But enough of that. What matters is how the Camaro drives. Twist the key and the V8 bursts into life. I was expecting a noise not dissimilar to that which I experience in the Corvette, and what you actually get is rather more discrete than that. Indeed, with the windows up, I would say it is almost too quiet, but open the sunroof, or lower the window, and, well, who needs a stereo system in the passenger cabin when there is one under the bonnet. And also at the tail end of the car, as at idle, if you just blip the throttle ever so slightly, there is a rude noise out of the exhaust pipe that is truly wonderful. Into gear, and setting off, it is a veritable obstacle course of speed humps, kerbs and twisting bits of ramps out of the Sky Harbor rental car center, but within a couple of minutes, I am approaching the ramp up on to I10, and time to press the accelerator far harder than I have yet been able to do. Wow…….. the Camaro rockets forward, and I quickly realise that I will run out of ramp and will meet freeway traffic so have to stop pressing any harder. Be in no doubt, though, that this thing shifts. What a shame that Arizona is the US state most afflicted by the scourge of speed cameras, both fixed and mobile, all over the place, so far too much restraint is called for. Even in such a mode, I can tell that this is a quick car, and it has excellent acceleration. You can feel it straining at trhe leash when it is sat at the lights. It might idle at just over 500 rpm, and it is quite smooth when it does it, but you can just tell that this is not what the engine is expecting to have to do.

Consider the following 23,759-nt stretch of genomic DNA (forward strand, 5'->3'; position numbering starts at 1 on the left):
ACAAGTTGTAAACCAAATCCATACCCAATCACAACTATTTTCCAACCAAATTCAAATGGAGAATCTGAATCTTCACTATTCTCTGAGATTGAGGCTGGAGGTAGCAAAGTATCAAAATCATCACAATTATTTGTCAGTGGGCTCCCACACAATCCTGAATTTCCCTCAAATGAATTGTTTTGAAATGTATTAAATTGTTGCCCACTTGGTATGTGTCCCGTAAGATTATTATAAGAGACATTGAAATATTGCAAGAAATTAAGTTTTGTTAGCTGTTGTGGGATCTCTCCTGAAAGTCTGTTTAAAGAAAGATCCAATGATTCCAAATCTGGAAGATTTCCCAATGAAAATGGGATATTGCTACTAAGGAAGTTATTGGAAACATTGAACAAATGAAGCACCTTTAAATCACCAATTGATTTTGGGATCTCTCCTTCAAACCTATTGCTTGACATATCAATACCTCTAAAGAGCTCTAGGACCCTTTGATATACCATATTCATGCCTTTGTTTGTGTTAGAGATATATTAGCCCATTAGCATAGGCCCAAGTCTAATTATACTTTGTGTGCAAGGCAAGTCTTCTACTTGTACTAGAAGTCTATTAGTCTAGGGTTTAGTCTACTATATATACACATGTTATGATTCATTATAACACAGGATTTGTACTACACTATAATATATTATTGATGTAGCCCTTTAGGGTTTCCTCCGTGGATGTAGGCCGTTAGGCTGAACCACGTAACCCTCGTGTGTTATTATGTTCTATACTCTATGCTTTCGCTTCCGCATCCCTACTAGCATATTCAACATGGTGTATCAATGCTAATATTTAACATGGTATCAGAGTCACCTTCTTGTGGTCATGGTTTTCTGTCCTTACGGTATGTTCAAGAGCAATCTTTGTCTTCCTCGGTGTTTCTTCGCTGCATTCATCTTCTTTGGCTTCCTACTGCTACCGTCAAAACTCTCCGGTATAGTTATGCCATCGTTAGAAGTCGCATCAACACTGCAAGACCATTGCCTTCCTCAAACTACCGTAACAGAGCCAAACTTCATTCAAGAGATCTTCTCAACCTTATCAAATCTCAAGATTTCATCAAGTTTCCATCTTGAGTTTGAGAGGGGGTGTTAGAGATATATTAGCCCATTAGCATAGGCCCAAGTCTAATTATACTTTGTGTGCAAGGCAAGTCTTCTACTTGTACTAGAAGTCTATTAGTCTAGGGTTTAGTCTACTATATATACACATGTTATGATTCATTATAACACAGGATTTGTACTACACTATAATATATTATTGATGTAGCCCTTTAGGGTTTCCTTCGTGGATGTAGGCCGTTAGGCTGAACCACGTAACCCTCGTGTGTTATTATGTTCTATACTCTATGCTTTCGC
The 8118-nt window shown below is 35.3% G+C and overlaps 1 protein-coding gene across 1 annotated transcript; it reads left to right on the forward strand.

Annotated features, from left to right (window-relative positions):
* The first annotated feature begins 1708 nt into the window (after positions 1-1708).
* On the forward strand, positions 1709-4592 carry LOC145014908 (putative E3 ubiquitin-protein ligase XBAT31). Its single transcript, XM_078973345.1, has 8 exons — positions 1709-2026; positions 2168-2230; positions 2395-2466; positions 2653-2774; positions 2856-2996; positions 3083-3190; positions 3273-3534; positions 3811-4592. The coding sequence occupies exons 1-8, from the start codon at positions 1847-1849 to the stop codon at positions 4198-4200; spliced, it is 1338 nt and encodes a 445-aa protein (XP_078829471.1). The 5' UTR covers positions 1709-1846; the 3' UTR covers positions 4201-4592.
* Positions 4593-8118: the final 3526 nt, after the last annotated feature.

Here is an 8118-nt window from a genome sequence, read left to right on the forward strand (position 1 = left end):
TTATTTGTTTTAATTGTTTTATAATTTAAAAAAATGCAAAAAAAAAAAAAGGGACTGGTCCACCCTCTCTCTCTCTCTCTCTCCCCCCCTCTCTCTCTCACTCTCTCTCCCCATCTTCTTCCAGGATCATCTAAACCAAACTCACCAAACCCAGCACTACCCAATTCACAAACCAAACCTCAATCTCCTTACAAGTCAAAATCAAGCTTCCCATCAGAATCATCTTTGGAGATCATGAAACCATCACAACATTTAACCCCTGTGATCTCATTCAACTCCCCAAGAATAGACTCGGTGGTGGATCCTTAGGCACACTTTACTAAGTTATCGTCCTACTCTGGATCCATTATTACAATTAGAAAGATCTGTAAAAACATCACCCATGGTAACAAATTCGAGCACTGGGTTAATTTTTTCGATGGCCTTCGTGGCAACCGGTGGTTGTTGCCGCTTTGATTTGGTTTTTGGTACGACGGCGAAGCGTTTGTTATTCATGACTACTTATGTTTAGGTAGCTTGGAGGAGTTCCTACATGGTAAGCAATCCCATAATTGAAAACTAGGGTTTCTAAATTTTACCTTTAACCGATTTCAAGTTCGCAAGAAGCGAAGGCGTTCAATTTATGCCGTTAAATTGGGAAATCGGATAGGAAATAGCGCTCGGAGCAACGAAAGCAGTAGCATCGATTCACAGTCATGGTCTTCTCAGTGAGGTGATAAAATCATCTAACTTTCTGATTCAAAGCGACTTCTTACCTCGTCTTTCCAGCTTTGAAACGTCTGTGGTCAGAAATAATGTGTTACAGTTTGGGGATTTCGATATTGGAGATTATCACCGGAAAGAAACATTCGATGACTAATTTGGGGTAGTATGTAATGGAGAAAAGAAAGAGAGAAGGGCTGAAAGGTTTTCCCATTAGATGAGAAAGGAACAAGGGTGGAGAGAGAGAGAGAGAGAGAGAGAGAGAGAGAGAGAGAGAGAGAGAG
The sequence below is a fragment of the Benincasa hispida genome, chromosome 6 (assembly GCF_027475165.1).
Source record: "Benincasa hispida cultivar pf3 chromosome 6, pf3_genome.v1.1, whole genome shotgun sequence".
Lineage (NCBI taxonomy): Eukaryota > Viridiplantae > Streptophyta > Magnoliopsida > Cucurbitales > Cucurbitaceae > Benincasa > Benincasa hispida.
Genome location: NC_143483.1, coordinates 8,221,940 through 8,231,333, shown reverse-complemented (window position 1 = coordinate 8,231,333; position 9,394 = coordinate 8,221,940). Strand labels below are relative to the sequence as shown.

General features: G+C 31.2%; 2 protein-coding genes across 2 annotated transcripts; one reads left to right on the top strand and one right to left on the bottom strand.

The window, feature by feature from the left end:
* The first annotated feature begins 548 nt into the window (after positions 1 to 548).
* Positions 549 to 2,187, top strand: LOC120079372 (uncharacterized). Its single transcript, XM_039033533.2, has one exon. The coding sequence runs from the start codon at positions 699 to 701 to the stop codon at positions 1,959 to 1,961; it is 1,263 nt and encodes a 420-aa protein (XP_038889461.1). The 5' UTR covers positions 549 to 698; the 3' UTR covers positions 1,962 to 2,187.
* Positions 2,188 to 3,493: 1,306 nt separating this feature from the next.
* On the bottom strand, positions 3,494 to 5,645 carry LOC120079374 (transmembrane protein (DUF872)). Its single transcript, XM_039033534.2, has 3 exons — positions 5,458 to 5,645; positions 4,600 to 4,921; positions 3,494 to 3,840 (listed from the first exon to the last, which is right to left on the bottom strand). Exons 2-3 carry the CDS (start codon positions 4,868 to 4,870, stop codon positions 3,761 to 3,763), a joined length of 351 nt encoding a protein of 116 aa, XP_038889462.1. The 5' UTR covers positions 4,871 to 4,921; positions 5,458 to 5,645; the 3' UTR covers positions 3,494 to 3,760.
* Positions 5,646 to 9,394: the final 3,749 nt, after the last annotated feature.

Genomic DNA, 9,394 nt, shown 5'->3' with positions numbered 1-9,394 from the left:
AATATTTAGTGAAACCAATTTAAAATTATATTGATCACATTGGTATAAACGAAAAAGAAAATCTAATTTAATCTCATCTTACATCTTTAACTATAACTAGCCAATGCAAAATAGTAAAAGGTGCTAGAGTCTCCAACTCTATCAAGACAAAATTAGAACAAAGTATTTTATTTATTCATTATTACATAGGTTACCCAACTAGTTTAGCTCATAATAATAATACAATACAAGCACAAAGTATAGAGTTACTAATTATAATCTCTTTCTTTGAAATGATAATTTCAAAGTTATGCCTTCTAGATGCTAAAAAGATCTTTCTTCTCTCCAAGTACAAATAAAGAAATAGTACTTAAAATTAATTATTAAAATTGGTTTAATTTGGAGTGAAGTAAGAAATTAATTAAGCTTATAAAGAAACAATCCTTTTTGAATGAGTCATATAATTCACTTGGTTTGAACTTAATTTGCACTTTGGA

However, the Camaro feels refined, even civilised certainly at the speeds to which I was limited. You could view this as a disappointment, but actually, I think as an everyday road car, this could be a positive advantage. At 70mph, it is barely turning over 2000 rpm, which helps with noise and economy You really could use this as your daily driver, sitting in traffic jams, and then giving it its head when the traffic disappears and the open road beckons. You would have to live with a rather hard ride and a suspension which decided to tell me about all the ridges and joints in the road that it found, but it was nowhere near as bad as the Solstice for this, and what I experienced, I could certainly live with. The steering is not too heavy, and it has plenty of feel, and the handling at the speeds which I was able to do generated no alarm, unlike many potent rear wheel drive muscle cars of yore. The Brembo brakes are excellent, both being powerful and light enough to use. Even the fuel consumption was not too bad, with an average of just under 25 mpg (US) from a long trip down to Tucson and back. I had read reports saying that the visibility is terrible. Well, I concede that I have encountered better, but I have also experienced worse. The mirrors do a good enough job in traffic in helping you to see what is around you, but for parking, yes, it is hard to judge where the front and back are. That is so true of many cars these days. Over the shoulder rear visibility is the only real problem with the rather large rear pillars proving something of an issue. But overall, not an issue.